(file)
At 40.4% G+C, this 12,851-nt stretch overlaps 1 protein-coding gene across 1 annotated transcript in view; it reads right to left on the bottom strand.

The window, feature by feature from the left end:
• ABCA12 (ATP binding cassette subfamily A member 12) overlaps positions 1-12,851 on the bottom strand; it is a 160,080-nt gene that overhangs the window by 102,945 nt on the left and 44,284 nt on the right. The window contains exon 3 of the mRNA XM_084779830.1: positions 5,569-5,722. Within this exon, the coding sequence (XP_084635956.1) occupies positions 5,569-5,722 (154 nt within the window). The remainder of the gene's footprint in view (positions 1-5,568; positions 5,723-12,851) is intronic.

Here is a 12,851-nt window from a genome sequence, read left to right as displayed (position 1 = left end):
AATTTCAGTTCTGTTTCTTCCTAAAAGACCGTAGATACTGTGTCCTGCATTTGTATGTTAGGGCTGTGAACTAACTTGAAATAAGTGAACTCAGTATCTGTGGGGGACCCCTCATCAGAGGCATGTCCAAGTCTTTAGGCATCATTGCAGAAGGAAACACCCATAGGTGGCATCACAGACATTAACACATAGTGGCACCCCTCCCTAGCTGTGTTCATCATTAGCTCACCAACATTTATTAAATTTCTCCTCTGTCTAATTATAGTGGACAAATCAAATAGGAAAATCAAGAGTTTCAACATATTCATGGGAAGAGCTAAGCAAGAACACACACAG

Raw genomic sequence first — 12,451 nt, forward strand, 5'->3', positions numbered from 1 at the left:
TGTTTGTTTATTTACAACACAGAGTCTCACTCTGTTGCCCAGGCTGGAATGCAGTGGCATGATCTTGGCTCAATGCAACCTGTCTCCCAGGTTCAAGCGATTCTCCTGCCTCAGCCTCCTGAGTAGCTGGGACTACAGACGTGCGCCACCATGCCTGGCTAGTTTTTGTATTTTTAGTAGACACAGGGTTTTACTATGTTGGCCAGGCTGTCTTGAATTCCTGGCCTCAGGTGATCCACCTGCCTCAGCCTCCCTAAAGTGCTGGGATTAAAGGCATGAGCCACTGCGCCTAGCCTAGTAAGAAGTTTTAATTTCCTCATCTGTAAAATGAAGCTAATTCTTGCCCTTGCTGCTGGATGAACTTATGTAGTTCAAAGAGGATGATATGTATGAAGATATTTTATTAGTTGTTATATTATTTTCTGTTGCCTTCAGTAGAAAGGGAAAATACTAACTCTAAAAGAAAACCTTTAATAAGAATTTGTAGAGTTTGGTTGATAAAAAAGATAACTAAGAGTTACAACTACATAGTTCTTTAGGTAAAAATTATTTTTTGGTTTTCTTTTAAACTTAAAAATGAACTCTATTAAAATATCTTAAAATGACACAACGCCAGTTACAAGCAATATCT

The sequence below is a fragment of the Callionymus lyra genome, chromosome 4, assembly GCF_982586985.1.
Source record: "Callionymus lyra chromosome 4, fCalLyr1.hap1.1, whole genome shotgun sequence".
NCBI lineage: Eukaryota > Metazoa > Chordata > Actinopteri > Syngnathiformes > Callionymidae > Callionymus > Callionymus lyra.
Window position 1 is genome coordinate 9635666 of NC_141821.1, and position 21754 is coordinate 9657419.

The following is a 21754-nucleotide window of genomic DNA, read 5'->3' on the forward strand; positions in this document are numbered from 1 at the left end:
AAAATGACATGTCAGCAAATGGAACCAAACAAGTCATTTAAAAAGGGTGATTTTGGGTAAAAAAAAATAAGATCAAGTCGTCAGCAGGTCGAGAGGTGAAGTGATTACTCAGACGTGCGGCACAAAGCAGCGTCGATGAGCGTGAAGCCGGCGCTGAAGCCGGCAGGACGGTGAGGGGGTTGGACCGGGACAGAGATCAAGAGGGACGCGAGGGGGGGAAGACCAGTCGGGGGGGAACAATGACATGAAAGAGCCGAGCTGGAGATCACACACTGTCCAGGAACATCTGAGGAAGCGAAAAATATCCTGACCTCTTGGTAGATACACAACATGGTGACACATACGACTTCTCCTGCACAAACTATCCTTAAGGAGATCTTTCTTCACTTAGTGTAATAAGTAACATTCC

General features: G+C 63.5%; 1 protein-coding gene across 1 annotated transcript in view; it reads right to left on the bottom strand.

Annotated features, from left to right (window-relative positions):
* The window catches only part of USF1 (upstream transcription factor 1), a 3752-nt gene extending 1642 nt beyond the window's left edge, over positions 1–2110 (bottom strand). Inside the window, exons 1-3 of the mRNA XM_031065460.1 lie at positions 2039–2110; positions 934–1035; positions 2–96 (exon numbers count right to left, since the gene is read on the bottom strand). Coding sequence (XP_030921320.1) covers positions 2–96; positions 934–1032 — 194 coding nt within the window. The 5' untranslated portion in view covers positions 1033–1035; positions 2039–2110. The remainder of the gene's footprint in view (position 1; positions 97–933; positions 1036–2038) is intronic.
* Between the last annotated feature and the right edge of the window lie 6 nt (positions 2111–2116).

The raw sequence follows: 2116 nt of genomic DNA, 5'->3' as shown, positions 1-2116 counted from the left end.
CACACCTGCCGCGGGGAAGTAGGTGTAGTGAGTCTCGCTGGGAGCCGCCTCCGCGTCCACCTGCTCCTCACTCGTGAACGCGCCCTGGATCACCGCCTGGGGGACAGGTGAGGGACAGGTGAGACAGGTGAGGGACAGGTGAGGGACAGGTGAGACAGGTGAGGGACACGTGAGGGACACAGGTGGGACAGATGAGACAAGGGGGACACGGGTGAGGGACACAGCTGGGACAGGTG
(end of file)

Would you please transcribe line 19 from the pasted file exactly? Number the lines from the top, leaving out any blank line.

CACACCTGCCGCGGGGAAGTAGGTGTAGTGAGTCTCGCTGGGAGCCGCCTCCGCGTCCACCTGCTCCTCACTCGTGAACGCGCCCTGGATCACCGCCTGGGGGACAGGTGAGGGACAGGTGAGACAGGTGAGGGACAGGTGAGGGACAGGTGAGACAGGTGAGGGACACGTGAGGGACACAGGTGGGACAGATGAGACAAGGGGGACACGGGTGAGGGACACAGCTGGGACAGGTG